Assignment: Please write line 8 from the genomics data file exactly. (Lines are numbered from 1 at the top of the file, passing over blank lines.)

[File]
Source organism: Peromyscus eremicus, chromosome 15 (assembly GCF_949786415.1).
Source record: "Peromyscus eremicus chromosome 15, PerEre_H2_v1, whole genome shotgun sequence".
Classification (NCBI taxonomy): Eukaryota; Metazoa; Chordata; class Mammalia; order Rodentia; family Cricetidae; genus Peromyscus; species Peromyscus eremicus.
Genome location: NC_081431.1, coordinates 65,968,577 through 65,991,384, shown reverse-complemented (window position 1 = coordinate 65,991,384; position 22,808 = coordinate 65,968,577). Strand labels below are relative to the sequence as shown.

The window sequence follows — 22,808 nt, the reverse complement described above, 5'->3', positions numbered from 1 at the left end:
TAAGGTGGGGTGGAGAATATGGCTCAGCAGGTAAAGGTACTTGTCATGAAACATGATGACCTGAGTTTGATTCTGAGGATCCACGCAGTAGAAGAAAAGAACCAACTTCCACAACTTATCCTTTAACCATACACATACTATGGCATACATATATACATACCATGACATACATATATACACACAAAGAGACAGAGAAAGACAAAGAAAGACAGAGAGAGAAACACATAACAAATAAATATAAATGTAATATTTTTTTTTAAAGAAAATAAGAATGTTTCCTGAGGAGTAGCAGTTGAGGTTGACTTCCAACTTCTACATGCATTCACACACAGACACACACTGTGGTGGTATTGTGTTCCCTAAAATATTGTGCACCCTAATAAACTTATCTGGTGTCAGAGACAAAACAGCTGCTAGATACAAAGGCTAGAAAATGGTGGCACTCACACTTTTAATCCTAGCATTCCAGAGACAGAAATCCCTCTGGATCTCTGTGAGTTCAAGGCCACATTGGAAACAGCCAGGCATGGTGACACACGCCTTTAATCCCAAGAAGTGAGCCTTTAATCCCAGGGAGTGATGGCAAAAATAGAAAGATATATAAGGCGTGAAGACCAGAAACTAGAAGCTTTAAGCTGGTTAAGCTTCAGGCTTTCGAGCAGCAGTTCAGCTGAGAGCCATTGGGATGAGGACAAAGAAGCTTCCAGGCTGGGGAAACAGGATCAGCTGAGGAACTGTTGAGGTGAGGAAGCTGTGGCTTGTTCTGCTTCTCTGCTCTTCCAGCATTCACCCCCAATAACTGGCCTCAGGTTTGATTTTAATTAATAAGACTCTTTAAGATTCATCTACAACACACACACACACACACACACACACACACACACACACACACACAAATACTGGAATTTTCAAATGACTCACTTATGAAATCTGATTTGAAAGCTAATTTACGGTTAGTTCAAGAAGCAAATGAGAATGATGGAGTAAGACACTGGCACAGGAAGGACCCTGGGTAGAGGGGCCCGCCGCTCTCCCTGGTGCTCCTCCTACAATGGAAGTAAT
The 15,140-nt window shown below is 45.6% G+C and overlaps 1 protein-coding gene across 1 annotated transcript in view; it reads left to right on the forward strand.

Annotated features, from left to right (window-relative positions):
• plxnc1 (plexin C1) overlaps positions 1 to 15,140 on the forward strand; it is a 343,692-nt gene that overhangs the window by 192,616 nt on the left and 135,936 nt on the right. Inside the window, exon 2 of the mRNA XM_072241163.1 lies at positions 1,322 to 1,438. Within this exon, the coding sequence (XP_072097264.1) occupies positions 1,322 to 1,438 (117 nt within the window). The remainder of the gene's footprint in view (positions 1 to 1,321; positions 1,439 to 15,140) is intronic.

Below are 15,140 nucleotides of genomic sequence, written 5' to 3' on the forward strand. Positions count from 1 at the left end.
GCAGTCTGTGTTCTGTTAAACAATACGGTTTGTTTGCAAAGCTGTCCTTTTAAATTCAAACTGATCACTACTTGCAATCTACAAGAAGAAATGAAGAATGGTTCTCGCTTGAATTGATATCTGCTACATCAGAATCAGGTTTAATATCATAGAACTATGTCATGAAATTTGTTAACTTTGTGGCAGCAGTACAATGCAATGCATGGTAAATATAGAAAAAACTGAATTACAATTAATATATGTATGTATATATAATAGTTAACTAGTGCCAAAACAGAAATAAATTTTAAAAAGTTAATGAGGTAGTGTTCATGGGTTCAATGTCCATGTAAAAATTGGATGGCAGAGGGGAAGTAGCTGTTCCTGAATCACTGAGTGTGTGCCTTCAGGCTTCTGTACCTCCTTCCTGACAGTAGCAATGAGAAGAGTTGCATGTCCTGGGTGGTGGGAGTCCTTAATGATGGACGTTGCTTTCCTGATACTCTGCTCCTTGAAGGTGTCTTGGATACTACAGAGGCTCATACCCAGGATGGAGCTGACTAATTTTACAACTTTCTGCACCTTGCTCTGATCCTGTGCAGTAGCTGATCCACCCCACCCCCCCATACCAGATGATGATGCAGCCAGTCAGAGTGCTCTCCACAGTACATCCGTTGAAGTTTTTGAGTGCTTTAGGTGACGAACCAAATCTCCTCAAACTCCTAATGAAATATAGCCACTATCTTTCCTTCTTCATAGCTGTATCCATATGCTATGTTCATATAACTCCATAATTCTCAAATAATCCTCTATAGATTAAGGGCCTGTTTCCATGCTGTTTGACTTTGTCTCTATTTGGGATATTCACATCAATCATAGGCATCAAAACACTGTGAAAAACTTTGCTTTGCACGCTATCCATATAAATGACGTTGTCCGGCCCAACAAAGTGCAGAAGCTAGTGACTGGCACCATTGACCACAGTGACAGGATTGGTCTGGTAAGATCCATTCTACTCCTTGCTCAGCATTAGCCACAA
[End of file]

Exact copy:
Annotated features, from left to right (window-relative positions):